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Read Time: 9 min

In this interview, Barton shares with us his humble beginnings and the story of how he landed his first clients, launched his career, built contacts, and over time became more selective with his freelance work. Barton has a tremendous amount of energy and it shows in his motion inspired colorful work. He has loads of experience and a creative, passionate spirit, which is inspirational. This is an awesome read, so lets get to it!

1. Welcome to Psdtuts+, please introduce yourself. Could you tell us where you're from and how you got started in the field?

My name is Barton Damer. I'm originally from the Washington DC area but have transplanted to Dallas, TX within the last couple years. I got my start drawing patent illustrations straight out of college. It was terrible. You have to trace objects all day long in a specific format that meets government regulations and have lawyers tell you what tweaks to make to the drawings. I didn't stay there long.

2. What's your day job? And how much do you freelance? How do the two influence each other? And where do you find all this time and energy? How do you balance your family and work life?

I work for RT Creative Group. We're actually four companies under one roof but I focus mostly on creating motion work for as well as writing and illustrating for I've been stoked to freelance in the evenings for some really rad clients.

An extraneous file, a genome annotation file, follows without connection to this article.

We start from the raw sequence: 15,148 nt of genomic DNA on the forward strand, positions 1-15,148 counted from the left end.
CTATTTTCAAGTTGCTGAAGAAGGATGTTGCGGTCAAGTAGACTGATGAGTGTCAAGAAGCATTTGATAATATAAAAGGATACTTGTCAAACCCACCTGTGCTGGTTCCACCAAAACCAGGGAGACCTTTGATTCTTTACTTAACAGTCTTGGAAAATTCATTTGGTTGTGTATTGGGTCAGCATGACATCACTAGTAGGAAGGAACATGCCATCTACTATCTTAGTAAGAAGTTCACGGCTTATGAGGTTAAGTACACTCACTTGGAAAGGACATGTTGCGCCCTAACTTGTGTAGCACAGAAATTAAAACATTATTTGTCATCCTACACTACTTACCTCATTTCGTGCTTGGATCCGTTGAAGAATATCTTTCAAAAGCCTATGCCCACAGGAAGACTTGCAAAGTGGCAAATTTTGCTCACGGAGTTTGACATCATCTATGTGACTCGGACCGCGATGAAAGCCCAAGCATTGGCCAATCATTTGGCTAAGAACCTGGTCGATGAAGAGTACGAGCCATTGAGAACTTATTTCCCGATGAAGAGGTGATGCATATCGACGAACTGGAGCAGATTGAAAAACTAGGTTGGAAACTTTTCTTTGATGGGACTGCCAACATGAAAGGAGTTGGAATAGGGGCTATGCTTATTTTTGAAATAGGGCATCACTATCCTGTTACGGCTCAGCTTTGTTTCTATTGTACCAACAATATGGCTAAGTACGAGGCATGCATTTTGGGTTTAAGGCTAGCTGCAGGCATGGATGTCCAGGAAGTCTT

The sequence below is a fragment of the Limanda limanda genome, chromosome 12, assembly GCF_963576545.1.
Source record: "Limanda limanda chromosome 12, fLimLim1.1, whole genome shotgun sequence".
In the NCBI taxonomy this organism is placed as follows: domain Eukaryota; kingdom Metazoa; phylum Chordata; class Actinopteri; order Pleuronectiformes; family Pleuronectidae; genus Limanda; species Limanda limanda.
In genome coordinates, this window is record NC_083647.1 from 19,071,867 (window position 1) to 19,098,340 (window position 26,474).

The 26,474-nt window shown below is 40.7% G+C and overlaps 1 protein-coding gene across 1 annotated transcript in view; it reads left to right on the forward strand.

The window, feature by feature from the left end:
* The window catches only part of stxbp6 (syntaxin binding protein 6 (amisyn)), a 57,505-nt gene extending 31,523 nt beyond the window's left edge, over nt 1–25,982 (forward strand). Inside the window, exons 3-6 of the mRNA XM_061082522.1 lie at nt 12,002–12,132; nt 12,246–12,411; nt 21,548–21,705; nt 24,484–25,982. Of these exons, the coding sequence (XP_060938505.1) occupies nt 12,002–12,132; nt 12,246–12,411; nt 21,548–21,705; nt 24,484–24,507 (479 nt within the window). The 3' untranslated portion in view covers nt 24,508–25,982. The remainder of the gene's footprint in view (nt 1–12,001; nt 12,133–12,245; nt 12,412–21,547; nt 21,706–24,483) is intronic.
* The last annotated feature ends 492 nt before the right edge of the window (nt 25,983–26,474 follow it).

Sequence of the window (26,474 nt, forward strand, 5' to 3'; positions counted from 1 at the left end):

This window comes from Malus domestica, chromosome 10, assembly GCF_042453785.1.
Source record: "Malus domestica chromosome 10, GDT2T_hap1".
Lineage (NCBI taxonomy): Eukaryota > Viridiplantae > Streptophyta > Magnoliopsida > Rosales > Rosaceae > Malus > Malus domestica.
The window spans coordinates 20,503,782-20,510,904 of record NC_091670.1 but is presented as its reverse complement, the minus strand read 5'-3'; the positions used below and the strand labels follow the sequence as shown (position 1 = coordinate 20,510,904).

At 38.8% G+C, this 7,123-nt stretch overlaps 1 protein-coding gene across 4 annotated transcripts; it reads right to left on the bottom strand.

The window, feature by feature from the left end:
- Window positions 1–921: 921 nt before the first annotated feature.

It's nice because I'm able to experiment with various styles at work and then really focus in on my own style with the freelance projects. I'm married with 3 kids so I stay active. I live 3 miles from the largest skate park in Texas and it's open until 11pm. A good skate session will get me pumped up to come home and crank on a project for a few hours while the kids are asleep!

Lately, I've been trying to take on bigger clients but faster/less involved projects in order to balance out the work and family life. Because I have a great day job, I'm able to be super picky about my freelance work and only take on pieces that I detect will have a lot of freedom and ultimately be a portfolio piece. That's a great position to be in! It's not hard to freelance in the evenings when you are really stoked on your clients and their projects.

3. Could you describe your work? How do you think motion graphics and your digital art influence each other? Also, what are your artistic influences?